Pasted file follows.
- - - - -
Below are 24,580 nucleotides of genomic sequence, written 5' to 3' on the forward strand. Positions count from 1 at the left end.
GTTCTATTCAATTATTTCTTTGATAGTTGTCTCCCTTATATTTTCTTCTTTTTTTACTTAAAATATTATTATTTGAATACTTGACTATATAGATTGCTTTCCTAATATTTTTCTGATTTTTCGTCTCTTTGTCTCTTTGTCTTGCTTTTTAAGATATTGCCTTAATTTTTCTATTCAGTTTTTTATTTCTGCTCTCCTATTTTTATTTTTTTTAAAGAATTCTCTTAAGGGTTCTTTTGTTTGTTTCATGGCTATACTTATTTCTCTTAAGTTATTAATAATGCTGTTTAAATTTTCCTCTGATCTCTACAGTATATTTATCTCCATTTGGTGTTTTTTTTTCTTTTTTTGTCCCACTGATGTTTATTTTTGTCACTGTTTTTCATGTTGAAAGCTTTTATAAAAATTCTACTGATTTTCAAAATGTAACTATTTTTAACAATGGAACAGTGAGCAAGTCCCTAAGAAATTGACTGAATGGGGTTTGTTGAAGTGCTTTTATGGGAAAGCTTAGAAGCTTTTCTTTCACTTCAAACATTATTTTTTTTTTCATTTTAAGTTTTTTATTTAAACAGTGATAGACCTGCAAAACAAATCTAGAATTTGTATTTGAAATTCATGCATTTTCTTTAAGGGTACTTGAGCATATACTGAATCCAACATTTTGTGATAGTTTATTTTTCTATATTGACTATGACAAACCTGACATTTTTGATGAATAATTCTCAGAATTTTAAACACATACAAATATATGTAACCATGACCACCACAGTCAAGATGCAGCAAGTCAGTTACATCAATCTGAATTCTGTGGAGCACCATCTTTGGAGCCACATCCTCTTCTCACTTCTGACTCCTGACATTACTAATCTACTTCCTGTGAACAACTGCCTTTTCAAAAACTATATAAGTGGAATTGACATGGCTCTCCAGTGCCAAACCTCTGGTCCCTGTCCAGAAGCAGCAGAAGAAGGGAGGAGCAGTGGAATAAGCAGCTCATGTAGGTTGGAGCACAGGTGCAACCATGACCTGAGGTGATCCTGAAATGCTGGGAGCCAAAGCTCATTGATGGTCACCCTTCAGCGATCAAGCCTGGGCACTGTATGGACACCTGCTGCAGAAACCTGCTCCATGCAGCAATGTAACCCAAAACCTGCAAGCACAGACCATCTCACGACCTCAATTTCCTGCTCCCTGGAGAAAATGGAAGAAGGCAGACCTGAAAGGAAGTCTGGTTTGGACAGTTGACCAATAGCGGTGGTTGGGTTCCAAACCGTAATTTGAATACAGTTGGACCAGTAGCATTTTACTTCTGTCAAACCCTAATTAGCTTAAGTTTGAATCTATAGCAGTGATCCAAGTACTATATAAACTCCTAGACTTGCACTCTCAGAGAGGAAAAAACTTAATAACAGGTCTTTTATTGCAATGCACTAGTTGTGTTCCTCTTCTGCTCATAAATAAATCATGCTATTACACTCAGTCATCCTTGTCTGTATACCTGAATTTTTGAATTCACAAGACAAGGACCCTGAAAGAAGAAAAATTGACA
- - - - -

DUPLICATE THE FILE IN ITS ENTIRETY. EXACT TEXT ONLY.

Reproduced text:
Below are 24,580 nucleotides of genomic sequence, written 5' to 3' on the forward strand. Positions count from 1 at the left end.
GTTCTATTCAATTATTTCTTTGATAGTTGTCTCCCTTATATTTTCTTCTTTTTTTACTTAAAATATTATTATTTGAATACTTGACTATATAGATTGCTTTCCTAATATTTTTCTGATTTTTCGTCTCTTTGTCTCTTTGTCTTGCTTTTTAAGATATTGCCTTAATTTTTCTATTCAGTTTTTTATTTCTGCTCTCCTATTTTTATTTTTTTTAAAGAATTCTCTTAAGGGTTCTTTTGTTTGTTTCATGGCTATACTTATTTCTCTTAAGTTATTAATAATGCTGTTTAAATTTTCCTCTGATCTCTACAGTATATTTATCTCCATTTGGTGTTTTTTTTTCTTTTTTTGTCCCACTGATGTTTATTTTTGTCACTGTTTTTCATGTTGAAAGCTTTTATAAAAATTCTACTGATTTTCAAAATGTAACTATTTTTAACAATGGAACAGTGAGCAAGTCCCTAAGAAATTGACTGAATGGGGTTTGTTGAAGTGCTTTTATGGGAAAGCTTAGAAGCTTTTCTTTCACTTCAAACATTATTTTTTTTTTCATTTTAAGTTTTTTATTTAAACAGTGATAGACCTGCAAAACAAATCTAGAATTTGTATTTGAAATTCATGCATTTTCTTTAAGGGTACTTGAGCATATACTGAATCCAACATTTTGTGATAGTTTATTTTTCTATATTGACTATGACAAACCTGACATTTTTGATGAATAATTCTCAGAATTTTAAACACATACAAATATATGTAACCATGACCACCACAGTCAAGATGCAGCAAGTCAGTTACATCAATCTGAATTCTGTGGAGCACCATCTTTGGAGCCACATCCTCTTCTCACTTCTGACTCCTGACATTACTAATCTACTTCCTGTGAACAACTGCCTTTTCAAAAACTATATAAGTGGAATTGACATGGCTCTCCAGTGCCAAACCTCTGGTCCCTGTCCAGAAGCAGCAGAAGAAGGGAGGAGCAGTGGAATAAGCAGCTCATGTAGGTTGGAGCACAGGTGCAACCATGACCTGAGGTGATCCTGAAATGCTGGGAGCCAAAGCTCATTGATGGTCACCCTTCAGCGATCAAGCCTGGGCACTGTATGGACACCTGCTGCAGAAACCTGCTCCATGCAGCAATGTAACCCAAAACCTGCAAGCACAGACCATCTCACGACCTCAATTTCCTGCTCCCTGGAGAAAATGGAAGAAGGCAGACCTGAAAGGAAGTCTGGTTTGGACAGTTGACCAATAGCGGTGGTTGGGTTCCAAACCGTAATTTGAATACAGTTGGACCAGTAGCATTTTACTTCTGTCAAACCCTAATTAGCTTAAGTTTGAATCTATAGCAGTGATCCAAGTACTATATAAACTCCTAGACTTGCACTCTCAGAGAGGAAAAAACTTAATAACAGGTCTTTTATTGCAATGCACTAGTTGTGTTCCTCTTCTGCTCATAAATAAATCATGCTATTACACTCAGTCATCCTTGTCTGTATACCTGAATTTTTGAATTCACAAGACAAGGACCCTGAAAGAAGAAAAATTGACA